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Publication numberUS3613792 A
Publication typeGrant
Publication dateOct 19, 1971
Filing dateDec 11, 1969
Priority dateDec 11, 1969
Publication numberUS 3613792 A, US 3613792A, US-A-3613792, US3613792 A, US3613792A
InventorsJohn W Hyde, William J George
Original AssigneeBritish Petroleum Co
Export CitationBiBTeX, EndNote, RefMan
External Links: USPTO, USPTO Assignment, Espacenet
Oil well and method for production of oil through permafrost zone
US 3613792 A
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Description  (OCR text may contain errors)

United States Patent [72] Inventors [2 1 Appl. No. [22] Filed [45] Patented [73] Assignee 54 on. WELL AND METHOD FOR vnonucrron or on. THROUGH PERMAFROST zone 24 Claims, 4 DrawingFigs.

52 US. I 166/315, 166/57, 16611316. 1 51 Int. Cl. 1221b 43/00 [50] Field otSearch 166/302,

303, 315, 57, DIG. l

3,456,735 7/1969 McDougall et a1. 3,498,381 3/1970 Earlougher 166/303 FOREIGN PATENTS 184,205 1/1967 U.S.S.R. 166/57 OTHER REFERENCES Gatlin, Carl. Petroleum Engineering. Englewood Cliffs, NJ. Prentice-Hall, 1960, pp. 269, 270 (Copy in Group 350).

Slope Operators Plan Subsidence Eight. ln Oil 8: Gas 1., Dec. 8, 1969, pp. 69 72. (Copy in l66 302).

Primary Examiner-Ian A. Calvert Attorney-Morgan, Finnegan, Durham & Pine ABSTRACT: Production oil wells for extracting warm oil from ground containing a permafrost zone without causing the oil to melt the permafrost comprise a pipe extending down into the oil pool, an inner casing surrounding the pipe and running down through the permafrost zone, an outer casing running down through the permafrost zone, surrounding the inner casing and spaced to define an airgap or annulus with the inner casing and means, such as a liquid heat exchange fluid or a refrigerating boiling liquid, in the annulus to inhibit heat transfer from the pipe to the ground surrounding the outer casing. in preferred embodiments a second annulus or airgap, optionally filled with insulation, is provided between the inner casing and the pipe.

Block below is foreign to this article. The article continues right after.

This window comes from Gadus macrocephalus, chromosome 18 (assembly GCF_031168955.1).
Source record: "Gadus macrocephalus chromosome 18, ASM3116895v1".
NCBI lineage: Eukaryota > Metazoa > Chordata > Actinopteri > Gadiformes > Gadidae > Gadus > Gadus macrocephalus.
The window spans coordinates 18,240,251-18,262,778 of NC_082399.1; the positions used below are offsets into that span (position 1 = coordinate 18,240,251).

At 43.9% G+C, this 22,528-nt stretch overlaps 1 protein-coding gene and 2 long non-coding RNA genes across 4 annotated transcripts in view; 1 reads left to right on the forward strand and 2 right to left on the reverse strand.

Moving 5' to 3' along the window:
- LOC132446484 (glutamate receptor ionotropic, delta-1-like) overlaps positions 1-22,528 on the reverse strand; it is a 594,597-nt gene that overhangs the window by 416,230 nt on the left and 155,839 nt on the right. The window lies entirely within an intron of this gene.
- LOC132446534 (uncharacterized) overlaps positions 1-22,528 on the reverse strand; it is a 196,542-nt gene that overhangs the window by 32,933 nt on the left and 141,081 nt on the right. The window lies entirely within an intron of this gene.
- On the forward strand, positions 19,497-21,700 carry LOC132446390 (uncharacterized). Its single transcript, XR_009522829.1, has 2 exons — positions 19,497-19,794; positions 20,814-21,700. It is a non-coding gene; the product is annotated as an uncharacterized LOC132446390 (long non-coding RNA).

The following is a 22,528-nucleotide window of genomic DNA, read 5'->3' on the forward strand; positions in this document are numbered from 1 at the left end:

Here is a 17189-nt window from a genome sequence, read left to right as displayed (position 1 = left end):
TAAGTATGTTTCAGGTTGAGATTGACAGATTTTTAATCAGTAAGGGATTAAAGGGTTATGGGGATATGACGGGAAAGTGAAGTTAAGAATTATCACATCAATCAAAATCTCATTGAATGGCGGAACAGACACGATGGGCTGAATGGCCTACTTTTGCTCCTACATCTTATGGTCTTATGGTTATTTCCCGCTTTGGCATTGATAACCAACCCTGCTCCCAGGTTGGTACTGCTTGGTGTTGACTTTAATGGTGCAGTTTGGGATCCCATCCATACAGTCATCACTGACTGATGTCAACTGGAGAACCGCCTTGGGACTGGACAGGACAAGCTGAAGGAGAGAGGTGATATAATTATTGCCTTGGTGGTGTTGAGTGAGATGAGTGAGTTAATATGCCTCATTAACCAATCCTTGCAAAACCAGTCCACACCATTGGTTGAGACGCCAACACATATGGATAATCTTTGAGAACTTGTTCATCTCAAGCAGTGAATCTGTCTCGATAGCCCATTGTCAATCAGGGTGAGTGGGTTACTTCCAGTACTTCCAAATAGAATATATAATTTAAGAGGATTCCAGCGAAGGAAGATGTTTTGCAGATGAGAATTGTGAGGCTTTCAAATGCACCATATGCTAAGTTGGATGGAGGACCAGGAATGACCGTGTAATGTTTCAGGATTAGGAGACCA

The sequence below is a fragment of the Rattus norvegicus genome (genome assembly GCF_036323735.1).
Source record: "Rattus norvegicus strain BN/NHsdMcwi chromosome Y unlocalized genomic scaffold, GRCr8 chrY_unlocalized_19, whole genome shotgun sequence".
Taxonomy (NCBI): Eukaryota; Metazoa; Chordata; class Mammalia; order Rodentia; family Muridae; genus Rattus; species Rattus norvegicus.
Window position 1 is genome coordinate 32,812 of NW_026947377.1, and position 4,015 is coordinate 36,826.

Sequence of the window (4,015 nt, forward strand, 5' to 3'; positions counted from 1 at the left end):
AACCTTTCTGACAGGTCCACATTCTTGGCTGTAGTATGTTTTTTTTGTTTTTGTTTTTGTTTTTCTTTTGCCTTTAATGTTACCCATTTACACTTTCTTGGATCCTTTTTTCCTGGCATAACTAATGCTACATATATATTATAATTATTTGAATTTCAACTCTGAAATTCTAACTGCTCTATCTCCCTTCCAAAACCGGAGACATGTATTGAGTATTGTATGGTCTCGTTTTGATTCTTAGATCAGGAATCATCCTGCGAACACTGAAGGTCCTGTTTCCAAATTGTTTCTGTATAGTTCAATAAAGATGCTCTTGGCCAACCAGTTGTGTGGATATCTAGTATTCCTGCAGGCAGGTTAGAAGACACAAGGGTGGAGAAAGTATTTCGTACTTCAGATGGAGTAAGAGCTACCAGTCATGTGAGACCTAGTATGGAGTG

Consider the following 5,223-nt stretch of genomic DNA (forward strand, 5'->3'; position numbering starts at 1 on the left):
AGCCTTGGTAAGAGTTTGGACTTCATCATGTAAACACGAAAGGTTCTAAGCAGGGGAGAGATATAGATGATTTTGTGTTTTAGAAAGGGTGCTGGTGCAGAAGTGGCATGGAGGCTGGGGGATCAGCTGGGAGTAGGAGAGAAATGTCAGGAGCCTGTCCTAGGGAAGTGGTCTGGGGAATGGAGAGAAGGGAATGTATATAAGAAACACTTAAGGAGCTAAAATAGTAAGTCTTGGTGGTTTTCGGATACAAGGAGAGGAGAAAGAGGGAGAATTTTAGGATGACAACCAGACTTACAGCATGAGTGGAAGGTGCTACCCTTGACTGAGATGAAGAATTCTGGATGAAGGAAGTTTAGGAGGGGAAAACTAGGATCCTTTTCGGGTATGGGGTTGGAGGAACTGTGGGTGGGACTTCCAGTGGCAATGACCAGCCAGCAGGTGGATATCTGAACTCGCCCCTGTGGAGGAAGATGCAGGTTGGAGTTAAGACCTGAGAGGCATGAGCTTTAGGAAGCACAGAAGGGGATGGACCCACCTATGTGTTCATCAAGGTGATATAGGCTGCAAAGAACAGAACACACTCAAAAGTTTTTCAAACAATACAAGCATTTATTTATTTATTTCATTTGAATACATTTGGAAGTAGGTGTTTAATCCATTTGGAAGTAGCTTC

SHEET 10F 4 PATENTEDum 19 Ian INVENV'IURVS aomv w. HYDE WILLIAM .r. GEORGE 5 I. M, a l .Q 7.? (v u 1H 9 4 x m 2 84 1 v a 4 6v 2 v PATENTEDUET 19ml sum 20F a l u r m In \& hunk H. 2 9 are NX o a c o \Rw A Mm \w z 4 2 B 00 6 Z OIL WELL AND METHOD FOR PRODUCTION OF OIL THROUGH PERMAFROST ZONE This invention relates to an oil well and to methods for producing oil. More particularly, it concerns wells for extracting oil from ground containing a permafrost zone.